It’s caused due to the incongruity between the user’s eyes and the motion perceived by his/her brain’s motion center. Naturally, the brain thinks that they’re moving while the body is stationary. This disharmony can lead to nausea, vomiting, strain on eyes and giddiness.
The symptoms are getting worse as the tech is getting more advanced and frame rates and screen resolutions are both increasing.
To reduce the problem one can either change the phone settings or look at the horizon for relief.
Another health hazard that is on rise because of smartphones and laptops overuse is deterioration of vision.
Since users are spending hours daily on smartphones, apart from the time spent watching television or using laptop, there is a significant rise in the number of people suffering from short-sightedness. Eye surgeons claim that the number of myopic has risen by 35%, especially in the young individuals since the launch of mobile phones in 1997. While myopia was rarely seen to advance after early 20’s, recently it is also seen in 20’s, 30’s and 40’s too.
What’s more concerning is that the problem is bound to rise in the upcoming years as the number of users is only going to increase.
Accept it or not, but a laptop or smartphone user is in a bad posture while using the gadgets. The more one uses them, more exposed he/she is to that posture.
Most affected parts of the bad posture are neck and back. When you’re leaned forward at the screen, your head’s weight is entirely supported on the neck muscles. A constant use in that position is certainly a killer for the neck, spine and shoulder.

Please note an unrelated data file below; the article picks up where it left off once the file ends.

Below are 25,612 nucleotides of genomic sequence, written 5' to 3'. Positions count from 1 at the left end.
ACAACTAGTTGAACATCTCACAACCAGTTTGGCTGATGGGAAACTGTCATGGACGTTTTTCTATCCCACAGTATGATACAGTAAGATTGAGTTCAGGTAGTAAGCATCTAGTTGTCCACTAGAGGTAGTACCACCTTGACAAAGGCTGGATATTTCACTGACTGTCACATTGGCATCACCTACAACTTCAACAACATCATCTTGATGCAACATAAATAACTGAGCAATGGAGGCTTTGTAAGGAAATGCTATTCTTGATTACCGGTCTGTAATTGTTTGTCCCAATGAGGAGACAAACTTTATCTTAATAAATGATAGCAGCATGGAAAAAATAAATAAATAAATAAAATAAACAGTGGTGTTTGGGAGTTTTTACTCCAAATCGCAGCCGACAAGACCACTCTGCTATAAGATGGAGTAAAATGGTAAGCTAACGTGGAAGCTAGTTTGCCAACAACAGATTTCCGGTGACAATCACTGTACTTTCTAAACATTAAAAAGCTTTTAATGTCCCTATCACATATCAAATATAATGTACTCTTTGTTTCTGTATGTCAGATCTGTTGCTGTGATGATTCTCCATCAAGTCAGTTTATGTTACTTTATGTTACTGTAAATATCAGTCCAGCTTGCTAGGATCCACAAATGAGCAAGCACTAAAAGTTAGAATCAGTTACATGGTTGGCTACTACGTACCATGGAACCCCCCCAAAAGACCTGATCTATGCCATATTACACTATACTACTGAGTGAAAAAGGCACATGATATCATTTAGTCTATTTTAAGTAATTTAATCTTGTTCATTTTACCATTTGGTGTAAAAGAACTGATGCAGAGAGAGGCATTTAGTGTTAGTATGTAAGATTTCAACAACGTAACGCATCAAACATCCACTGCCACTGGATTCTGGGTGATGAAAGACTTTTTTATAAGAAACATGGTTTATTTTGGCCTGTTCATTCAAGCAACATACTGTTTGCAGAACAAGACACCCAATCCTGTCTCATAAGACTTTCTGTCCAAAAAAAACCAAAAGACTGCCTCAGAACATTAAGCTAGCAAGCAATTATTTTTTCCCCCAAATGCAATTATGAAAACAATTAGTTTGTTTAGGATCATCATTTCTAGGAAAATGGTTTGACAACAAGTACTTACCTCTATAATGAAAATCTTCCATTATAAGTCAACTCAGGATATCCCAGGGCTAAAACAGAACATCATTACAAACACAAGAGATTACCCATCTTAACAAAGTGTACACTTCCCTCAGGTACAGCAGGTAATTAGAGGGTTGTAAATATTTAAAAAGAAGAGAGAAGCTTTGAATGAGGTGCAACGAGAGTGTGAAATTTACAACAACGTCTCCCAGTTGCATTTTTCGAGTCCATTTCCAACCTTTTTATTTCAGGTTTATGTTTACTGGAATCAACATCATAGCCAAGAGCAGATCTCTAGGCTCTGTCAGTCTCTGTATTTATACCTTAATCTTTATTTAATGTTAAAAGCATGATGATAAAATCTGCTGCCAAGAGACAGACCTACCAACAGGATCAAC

Similarly, back is also in a constant bent position, leading to low back pain.
Almost all phone and laptop users complain of suffering from neck pain and low back pain. The majority of these users are aged between18 to 24.
8Dry Eye Syndrome
Concentrating at the screen reduces the amount of blinking in the users drastically. Blinking is really essential for a better eye health, since it promotes lacrimation, and helps in wiping the eyes clean.
Less blinking has resulted in lesser lacrimation, more evaporation of the tears and more exposure to harmful particles in the air. There is a rise in the amount of people suffering from Dry Eye Syndrome. Ultimately, the user can even end with a permanent damage to the eyes.
People are spending more time socializing through smartphones and laptop than in real. As a result, even though users may think that they are gaining friends, in truth, they are isolating themselves from the society. Moreover, mixing up in the society is not only about making new friends, it’s much more than that. A person’s overall development depends on a lot of social factors like interacting with others, facing challenges, working as a team.
— Zigverve.com (@zigverve) September 25, 2015